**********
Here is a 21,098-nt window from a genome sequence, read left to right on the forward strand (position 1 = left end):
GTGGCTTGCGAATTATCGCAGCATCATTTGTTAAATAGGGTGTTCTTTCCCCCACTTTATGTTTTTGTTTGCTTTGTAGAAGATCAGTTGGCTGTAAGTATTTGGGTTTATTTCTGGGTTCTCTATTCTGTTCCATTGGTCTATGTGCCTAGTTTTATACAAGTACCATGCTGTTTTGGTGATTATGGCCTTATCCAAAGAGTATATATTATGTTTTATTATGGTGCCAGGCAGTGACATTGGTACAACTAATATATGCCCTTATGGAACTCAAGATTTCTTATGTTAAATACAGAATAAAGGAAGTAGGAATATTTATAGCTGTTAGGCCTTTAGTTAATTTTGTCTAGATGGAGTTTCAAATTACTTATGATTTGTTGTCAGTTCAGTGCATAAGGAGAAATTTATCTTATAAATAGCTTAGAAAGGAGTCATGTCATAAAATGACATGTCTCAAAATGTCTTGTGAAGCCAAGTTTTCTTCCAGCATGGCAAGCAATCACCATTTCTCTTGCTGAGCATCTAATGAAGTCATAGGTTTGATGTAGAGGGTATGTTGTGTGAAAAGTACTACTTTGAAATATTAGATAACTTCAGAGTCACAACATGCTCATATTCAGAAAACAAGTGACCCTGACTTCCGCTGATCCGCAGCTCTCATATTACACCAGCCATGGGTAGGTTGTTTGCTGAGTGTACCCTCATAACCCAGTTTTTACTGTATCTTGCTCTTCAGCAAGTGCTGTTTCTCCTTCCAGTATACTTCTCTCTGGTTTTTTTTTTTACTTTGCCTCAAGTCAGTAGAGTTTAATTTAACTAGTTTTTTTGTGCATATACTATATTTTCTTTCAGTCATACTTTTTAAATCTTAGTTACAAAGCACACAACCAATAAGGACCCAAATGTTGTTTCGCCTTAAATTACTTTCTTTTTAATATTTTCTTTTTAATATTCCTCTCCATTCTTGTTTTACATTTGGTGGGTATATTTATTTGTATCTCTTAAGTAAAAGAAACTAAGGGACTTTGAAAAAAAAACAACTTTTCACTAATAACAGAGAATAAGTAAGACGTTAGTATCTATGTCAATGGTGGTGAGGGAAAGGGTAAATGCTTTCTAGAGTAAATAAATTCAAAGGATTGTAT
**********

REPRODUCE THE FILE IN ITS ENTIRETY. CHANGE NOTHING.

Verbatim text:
Here is a 21,098-nt window from a genome sequence, read left to right on the forward strand (position 1 = left end):
GTGGCTTGCGAATTATCGCAGCATCATTTGTTAAATAGGGTGTTCTTTCCCCCACTTTATGTTTTTGTTTGCTTTGTAGAAGATCAGTTGGCTGTAAGTATTTGGGTTTATTTCTGGGTTCTCTATTCTGTTCCATTGGTCTATGTGCCTAGTTTTATACAAGTACCATGCTGTTTTGGTGATTATGGCCTTATCCAAAGAGTATATATTATGTTTTATTATGGTGCCAGGCAGTGACATTGGTACAACTAATATATGCCCTTATGGAACTCAAGATTTCTTATGTTAAATACAGAATAAAGGAAGTAGGAATATTTATAGCTGTTAGGCCTTTAGTTAATTTTGTCTAGATGGAGTTTCAAATTACTTATGATTTGTTGTCAGTTCAGTGCATAAGGAGAAATTTATCTTATAAATAGCTTAGAAAGGAGTCATGTCATAAAATGACATGTCTCAAAATGTCTTGTGAAGCCAAGTTTTCTTCCAGCATGGCAAGCAATCACCATTTCTCTTGCTGAGCATCTAATGAAGTCATAGGTTTGATGTAGAGGGTATGTTGTGTGAAAAGTACTACTTTGAAATATTAGATAACTTCAGAGTCACAACATGCTCATATTCAGAAAACAAGTGACCCTGACTTCCGCTGATCCGCAGCTCTCATATTACACCAGCCATGGGTAGGTTGTTTGCTGAGTGTACCCTCATAACCCAGTTTTTACTGTATCTTGCTCTTCAGCAAGTGCTGTTTCTCCTTCCAGTATACTTCTCTCTGGTTTTTTTTTTTACTTTGCCTCAAGTCAGTAGAGTTTAATTTAACTAGTTTTTTTGTGCATATACTATATTTTCTTTCAGTCATACTTTTTAAATCTTAGTTACAAAGCACACAACCAATAAGGACCCAAATGTTGTTTCGCCTTAAATTACTTTCTTTTTAATATTTTCTTTTTAATATTCCTCTCCATTCTTGTTTTACATTTGGTGGGTATATTTATTTGTATCTCTTAAGTAAAAGAAACTAAGGGACTTTGAAAAAAAAACAACTTTTCACTAATAACAGAGAATAAGTAAGACGTTAGTATCTATGTCAATGGTGGTGAGGGAAAGGGTAAATGCTTTCTAGAGTAAATAAATTCAAAGGATTGTAT